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America needs a socially responsible capitalism

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  There is good capitalism and then there is bad capitalism. Good capitalism is socially responsible. It serves and benefits society at large. Bad capitalism is the corpocracy's socially irresponsible economic policies and practices that benefit only itself and was largely responsible for the 2nd Great Depression, or Economic Katrina that began a few years ago and is still taking its toll on us. The modern version of bad capitalism in America got its start in the early 1970s with the publication of Lewis F. Powell's manifesto in defense of the free enterprise system and with economist Milton Friedman's free-market ideology (I wrote about Powell's legacy in an OpEDNews article, December 3, 2011).


In moving toward socially responsible capitalism, nine characteristics of bad capitalism need to be recognized and eliminated: 1) free market ideology; 2) fear mongering over national debt; 3) privatization; 4) economic disparities and poverty; 5) shut-out capitalists; 6) financial speculation; 7) exploitative globalization; 8) unsustainable development; and 9) elitist pay without performance.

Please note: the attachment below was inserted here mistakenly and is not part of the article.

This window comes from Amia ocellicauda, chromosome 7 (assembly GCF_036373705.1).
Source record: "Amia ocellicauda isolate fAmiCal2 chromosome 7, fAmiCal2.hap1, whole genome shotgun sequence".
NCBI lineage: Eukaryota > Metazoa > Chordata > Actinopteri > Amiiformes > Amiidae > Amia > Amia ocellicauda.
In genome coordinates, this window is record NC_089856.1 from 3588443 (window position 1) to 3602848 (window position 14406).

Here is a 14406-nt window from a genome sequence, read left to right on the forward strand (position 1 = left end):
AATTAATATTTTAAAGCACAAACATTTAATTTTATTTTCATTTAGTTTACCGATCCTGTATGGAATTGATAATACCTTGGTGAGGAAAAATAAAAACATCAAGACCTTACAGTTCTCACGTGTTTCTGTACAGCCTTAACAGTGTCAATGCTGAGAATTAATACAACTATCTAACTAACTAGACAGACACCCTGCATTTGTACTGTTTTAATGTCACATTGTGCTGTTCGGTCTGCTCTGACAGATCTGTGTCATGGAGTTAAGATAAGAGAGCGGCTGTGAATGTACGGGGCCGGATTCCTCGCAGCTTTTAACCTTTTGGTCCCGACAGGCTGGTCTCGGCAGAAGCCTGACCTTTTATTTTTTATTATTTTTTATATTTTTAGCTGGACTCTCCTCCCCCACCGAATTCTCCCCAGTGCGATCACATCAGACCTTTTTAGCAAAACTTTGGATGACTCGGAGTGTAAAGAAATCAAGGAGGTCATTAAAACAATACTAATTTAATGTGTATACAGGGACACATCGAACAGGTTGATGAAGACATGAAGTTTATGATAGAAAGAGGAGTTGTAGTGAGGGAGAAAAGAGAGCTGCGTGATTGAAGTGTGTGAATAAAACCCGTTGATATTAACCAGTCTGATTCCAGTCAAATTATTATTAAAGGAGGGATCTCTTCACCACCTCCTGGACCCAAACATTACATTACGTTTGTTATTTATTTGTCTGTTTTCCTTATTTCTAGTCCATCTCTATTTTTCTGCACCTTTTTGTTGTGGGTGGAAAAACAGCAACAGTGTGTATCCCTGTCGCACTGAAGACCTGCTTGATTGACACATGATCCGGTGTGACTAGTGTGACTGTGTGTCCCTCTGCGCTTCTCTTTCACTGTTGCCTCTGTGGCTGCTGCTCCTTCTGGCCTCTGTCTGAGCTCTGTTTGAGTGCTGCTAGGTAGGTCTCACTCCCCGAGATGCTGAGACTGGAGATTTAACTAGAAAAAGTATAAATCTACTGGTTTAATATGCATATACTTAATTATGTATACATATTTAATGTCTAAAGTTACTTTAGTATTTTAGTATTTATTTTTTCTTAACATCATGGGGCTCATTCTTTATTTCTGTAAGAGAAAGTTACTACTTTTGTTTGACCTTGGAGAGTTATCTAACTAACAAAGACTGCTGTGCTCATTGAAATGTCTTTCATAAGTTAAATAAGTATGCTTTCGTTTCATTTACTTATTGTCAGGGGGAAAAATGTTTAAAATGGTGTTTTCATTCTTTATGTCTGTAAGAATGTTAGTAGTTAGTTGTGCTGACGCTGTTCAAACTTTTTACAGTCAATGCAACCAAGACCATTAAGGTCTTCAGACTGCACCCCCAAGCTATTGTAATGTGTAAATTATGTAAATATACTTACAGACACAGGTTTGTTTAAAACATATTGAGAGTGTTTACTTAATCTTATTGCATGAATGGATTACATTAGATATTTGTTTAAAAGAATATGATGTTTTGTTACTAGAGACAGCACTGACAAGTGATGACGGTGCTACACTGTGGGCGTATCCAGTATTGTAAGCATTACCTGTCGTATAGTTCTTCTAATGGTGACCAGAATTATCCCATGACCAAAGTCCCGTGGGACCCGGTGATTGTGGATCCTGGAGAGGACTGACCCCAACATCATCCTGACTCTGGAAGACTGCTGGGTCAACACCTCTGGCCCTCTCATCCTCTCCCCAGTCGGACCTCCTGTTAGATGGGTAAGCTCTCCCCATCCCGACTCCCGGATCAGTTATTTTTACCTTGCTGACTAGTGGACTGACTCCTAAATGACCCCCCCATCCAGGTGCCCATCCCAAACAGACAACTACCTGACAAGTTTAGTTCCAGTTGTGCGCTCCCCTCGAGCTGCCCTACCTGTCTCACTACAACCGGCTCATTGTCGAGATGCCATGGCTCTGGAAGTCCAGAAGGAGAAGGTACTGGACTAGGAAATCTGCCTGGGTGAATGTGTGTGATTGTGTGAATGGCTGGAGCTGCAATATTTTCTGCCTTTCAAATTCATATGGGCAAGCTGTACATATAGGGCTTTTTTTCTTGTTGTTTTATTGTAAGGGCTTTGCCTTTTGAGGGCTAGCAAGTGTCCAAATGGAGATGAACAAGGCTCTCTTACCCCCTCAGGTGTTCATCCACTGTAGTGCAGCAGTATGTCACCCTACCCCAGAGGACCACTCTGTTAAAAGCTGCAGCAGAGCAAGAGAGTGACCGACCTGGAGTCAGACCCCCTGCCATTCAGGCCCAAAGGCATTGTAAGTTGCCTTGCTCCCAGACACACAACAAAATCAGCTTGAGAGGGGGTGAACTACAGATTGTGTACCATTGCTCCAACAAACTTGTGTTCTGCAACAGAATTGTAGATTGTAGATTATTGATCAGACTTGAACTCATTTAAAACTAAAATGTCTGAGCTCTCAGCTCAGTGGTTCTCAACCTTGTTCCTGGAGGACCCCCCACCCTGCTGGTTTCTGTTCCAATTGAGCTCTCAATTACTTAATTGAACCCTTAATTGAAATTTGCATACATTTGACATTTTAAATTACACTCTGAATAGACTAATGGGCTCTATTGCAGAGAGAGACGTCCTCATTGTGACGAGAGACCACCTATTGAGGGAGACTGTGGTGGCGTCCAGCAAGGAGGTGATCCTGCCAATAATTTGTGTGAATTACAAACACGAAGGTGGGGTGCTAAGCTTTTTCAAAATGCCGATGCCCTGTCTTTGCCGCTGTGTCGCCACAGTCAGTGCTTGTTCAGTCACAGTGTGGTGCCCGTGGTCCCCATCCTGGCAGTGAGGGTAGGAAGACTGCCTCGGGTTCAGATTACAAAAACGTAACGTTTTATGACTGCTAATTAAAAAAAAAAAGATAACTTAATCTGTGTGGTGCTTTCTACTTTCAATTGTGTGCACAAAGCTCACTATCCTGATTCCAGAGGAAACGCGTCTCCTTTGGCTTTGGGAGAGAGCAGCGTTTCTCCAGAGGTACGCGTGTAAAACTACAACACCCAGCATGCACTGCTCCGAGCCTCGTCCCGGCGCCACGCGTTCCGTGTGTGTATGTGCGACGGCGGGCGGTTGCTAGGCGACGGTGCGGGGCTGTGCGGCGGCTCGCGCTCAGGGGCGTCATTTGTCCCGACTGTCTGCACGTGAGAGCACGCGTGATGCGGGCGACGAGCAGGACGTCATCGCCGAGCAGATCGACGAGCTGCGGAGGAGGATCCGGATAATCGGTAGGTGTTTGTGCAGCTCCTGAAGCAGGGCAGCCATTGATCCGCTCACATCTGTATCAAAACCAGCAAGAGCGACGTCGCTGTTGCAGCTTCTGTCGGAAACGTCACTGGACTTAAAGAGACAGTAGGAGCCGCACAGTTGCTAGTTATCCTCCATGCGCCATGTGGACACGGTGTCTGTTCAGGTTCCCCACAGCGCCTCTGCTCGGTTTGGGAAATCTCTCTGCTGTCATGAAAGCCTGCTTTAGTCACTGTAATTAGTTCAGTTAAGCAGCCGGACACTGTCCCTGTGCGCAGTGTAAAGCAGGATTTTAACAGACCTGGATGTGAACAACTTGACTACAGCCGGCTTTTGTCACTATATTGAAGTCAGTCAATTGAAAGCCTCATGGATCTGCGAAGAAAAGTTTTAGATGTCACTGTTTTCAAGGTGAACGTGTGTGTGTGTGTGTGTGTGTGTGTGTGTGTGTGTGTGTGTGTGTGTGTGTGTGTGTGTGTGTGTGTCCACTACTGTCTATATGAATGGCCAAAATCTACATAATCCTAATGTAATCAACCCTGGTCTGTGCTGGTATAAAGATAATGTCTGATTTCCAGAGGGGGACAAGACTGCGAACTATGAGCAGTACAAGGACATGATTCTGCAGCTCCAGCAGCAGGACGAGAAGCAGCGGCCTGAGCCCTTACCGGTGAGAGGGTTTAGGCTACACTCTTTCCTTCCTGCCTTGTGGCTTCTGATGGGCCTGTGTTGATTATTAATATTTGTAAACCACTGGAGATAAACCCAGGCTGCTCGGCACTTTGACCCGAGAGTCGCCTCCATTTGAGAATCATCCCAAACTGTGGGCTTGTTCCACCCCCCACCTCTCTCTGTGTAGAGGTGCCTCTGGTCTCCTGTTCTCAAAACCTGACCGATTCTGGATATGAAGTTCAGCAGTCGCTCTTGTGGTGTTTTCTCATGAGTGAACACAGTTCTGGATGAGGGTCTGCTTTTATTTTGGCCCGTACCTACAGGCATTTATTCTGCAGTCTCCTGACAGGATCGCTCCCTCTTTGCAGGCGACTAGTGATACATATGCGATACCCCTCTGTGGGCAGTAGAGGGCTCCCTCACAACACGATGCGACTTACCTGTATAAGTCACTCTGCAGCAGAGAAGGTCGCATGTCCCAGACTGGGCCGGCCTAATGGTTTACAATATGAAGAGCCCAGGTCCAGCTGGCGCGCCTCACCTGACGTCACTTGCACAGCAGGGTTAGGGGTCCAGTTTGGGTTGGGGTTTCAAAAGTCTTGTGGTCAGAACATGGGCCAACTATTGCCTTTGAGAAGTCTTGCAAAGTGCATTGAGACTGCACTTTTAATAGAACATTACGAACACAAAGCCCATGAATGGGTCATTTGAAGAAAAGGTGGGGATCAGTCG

Because bad capitalism is so enter twined with it, the rest of the corpocracy will also need to be eliminated and that requires a host of sweeping political, legislative and judicial reforms, not just economic reforms per se (I have already given an overview of all the reforms needed in my article about Powell's legacy). The intent of the present article, therefore, is just to discuss very briefly each of the nine bad characteristics and also needed changes that would add up to the kind of capitalism we deserve to have and must have.


In discussing the changes needed I will occasionally refer to a nationwide taskforce on economic reform. It doesn't yet exist, but let's assume it has been commissioned by some nongovernmental group and charged with polling the opinions of middle class Americans, the socioeconomic group absolutely essential to any true democracy and viable economy, and then melding the solicited public opinion with the taskforce's a) consideration of new ways of thinking about capitalism; b) enunciation of a proposed new national economic policy; c) design of a socially responsible form of capitalism that has none of the nine bad characteristics; d) proposed objectives and initiatives to implement the design; and e) report on the findings and recommendations to the administration, to the Congress, and to the American people.